Toward China thus far USSR has been patient and cautious in its tactics; patient because USSR is in many respects playing a waiting game in China—with confidence that events will some day play into Soviet hands. Even where USSR is active, tactics are cautious because of desire to avoid (1) collision at this time with USA and (2) appearance in Asiatic eyes of interference in internal affairs of an Asiatic nation at time when USSR is loudly critical of imperialist intervention in Orient.

USSR has indicated that it favors a more “democratic” regime in China, i. e., coalition. It has not yet explicitly criticized National Government as a whole. Rather it has maintained generally correct attitude toward Chungking. At same time it is not concealing its approval of program and actions of Chinese Communists. In other words USSR is for time being retaining its diplomatic mobility. It would prefer coalition to division of China because latter would probably mean definite restriction of Communist influence to a closely defined area in Northern China, leaving Moscow without direct contact with vast Southeast Asian colonial area. But even if coalition fails, USSR is still in position to make best of two possible Chinas.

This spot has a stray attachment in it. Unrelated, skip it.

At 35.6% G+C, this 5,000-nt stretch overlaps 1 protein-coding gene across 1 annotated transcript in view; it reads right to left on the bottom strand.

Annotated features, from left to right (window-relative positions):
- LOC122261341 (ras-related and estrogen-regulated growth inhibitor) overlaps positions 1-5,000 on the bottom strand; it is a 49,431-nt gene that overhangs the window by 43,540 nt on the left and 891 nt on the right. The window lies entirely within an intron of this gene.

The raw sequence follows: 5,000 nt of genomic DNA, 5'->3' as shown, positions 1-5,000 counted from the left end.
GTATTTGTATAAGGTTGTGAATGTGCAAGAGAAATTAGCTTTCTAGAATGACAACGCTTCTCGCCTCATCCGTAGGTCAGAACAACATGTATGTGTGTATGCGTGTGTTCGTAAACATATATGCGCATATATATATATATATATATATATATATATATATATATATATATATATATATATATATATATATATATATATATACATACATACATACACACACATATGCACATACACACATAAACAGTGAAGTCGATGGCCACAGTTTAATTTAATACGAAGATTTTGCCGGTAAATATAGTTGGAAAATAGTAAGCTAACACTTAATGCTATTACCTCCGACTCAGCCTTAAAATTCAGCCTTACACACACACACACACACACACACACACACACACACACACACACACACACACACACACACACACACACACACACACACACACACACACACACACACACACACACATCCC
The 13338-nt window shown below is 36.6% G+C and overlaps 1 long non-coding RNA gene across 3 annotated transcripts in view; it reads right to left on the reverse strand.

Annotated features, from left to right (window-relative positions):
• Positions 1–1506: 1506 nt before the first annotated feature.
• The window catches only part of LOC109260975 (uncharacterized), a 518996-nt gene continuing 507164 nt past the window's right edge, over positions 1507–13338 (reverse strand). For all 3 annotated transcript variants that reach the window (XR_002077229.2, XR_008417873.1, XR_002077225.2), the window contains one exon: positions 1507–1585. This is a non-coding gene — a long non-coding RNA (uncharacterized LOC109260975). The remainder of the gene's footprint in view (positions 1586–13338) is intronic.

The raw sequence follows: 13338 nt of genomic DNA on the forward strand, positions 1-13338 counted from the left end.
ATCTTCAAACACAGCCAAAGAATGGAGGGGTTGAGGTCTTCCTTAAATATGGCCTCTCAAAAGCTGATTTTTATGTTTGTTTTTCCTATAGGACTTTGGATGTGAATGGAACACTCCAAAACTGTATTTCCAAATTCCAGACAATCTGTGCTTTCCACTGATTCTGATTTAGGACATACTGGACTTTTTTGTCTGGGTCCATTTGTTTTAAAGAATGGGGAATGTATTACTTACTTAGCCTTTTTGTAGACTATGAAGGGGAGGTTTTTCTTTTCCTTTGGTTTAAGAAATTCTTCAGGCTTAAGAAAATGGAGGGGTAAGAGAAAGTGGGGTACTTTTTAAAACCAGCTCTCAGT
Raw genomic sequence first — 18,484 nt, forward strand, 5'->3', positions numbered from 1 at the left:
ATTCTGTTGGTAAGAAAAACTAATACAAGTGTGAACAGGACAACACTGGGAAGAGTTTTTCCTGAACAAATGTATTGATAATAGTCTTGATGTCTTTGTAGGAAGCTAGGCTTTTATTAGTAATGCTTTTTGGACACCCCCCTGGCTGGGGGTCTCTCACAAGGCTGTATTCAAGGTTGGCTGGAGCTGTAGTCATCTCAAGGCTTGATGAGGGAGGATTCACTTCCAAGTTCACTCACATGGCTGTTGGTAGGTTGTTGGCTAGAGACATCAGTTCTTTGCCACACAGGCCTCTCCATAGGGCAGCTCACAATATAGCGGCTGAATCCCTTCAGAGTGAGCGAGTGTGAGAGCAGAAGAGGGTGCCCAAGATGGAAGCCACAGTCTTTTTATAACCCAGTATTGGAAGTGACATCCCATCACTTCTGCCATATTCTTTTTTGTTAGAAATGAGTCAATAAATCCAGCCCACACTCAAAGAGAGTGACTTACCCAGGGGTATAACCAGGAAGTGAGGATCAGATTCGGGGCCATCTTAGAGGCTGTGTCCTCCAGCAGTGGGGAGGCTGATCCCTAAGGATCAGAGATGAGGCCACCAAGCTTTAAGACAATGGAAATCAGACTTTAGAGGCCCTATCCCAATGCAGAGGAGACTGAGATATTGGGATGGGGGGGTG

If Soviet interests would thereby be served, USSR would not permit ideological scruples to stand in way of a deal with Chinese “reactionaries”. USSR has at one time or another as matter of opportunism made deals with Matsuoka, Ribbentrop, and Tatarescu.65 With equal cynicism it is capable of embracing Chinese “feudal remnants” providing consummation of such alliance is sure to be worthwhile and substantially on Soviet terms.


In regions of China bordering USSR, Soviet tactics are somewhat more direct if scarcely less confusing. While granting presence in Sinkiang situation of all ingredients [of] spontaneous rebellion without outside encouragement, we hesitate to believe that USSR for first time in its history is so unimaginative and impractical as to forego an inviting opportunity to improve its position along its frontier. Soviet fissionist tactics employed in Iranian Azerbaijan may well be with local adaptations equally effective in Sinkiang (see also Embassy’s 690, March 966). Moscow has not yet revealed any desire to [Page 118] press for any change in nominal sovereignty as was done in Outer Mongolia. In this area it probably prefers authority without responsibility.